Meet the blanket octopus ...
So named for the translucent webs that connect their tentacles, like bat wings, blanket octopuses are elusive animals that spend their entire lives in the open ocean. There are four species of blanket octopuses, and besides that distinct webbing, they all have one thing in common: The females are dramatically larger than the males.
The female blanket octopus can reach 7 feet long, but the males are only 0.9 inches. The females weigh about 40,000 times what the males weigh.
Imagine if you were a 120-pound woman and your boyfriend only weighed 0.003 pounds. That's the life of a female blanket octopus.
Size differences like these are not uncommon in the animal kingdom. Certain female spiders are 100 times larger than their mates. The male deep-sea anglerfish is so small that he has no purpose than to become a pair of gonads fused to the side of the female.
Why do all these males get stuck in such tiny bodies? From an evolutionary perspective, it makes sense. Females are the ones who hold the eggs, so larger females can produce more offspring.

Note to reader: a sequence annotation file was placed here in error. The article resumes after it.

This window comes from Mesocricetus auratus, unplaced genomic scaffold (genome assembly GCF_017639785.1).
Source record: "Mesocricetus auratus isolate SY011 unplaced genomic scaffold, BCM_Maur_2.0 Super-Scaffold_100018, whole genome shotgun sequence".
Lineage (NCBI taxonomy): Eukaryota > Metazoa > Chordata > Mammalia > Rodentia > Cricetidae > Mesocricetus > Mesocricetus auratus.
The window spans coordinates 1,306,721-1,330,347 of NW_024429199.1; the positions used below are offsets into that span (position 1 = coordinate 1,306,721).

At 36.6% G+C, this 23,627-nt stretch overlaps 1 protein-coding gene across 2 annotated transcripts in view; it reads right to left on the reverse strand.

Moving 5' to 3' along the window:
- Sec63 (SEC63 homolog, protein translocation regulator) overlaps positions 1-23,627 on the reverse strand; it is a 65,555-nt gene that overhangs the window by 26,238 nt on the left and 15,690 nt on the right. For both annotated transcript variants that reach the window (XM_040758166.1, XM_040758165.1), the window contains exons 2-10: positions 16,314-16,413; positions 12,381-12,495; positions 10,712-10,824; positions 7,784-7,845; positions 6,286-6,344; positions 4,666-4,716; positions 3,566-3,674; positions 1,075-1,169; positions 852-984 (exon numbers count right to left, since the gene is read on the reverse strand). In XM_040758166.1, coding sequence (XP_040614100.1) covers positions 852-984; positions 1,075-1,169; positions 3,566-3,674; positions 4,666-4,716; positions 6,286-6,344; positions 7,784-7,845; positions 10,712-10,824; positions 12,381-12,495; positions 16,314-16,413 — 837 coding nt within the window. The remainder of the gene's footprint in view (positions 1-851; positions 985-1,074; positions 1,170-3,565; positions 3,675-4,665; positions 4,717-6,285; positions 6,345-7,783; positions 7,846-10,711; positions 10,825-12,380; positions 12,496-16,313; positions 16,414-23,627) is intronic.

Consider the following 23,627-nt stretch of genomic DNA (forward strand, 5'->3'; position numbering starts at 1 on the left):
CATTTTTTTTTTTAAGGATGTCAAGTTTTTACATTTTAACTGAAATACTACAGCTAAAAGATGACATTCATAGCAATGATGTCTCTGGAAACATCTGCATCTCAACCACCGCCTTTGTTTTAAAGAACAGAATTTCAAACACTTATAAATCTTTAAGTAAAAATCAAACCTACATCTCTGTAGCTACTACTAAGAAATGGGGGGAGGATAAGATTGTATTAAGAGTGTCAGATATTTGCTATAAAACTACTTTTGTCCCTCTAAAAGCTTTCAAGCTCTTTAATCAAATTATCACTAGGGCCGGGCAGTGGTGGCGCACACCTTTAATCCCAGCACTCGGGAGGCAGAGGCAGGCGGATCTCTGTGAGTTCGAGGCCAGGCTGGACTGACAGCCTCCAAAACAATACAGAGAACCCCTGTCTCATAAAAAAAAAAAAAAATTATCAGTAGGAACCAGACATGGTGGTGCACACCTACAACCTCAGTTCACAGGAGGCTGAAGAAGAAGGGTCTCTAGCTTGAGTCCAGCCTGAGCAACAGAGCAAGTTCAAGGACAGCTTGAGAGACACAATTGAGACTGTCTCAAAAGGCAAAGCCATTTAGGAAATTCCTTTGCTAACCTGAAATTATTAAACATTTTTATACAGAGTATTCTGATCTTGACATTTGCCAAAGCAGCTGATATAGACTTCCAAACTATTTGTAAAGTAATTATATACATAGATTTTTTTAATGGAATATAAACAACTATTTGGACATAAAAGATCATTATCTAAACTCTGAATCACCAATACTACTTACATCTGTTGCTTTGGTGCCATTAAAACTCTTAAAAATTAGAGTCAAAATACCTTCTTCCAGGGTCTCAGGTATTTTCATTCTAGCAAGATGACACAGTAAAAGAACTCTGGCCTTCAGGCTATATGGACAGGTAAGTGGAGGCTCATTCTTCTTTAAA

Males, on the other hand, don't benefit from larger size. They're better off putting their energy into finding a mate, rather than growing big, especially when you may have to traverse miles across the ocean to find a partner.
But in some species males are bigger than females ...
Mammals show the opposite trend: Males are generally bigger than females (although not nearly the size difference as the blanket octopus). The reason for this is that mammals have different ways of finding mates. Males often have to fight each other off in order to get to the females. In these situations, being bigger gives you a better chance of successfully reproducing.
The male blanket octopus's main obstacle isn't fighting other males; it's actually finding a female in a vast ocean. So for these cephalopods, the size difference works. It's just another fascinating example of how evolution shapes different species in different ways.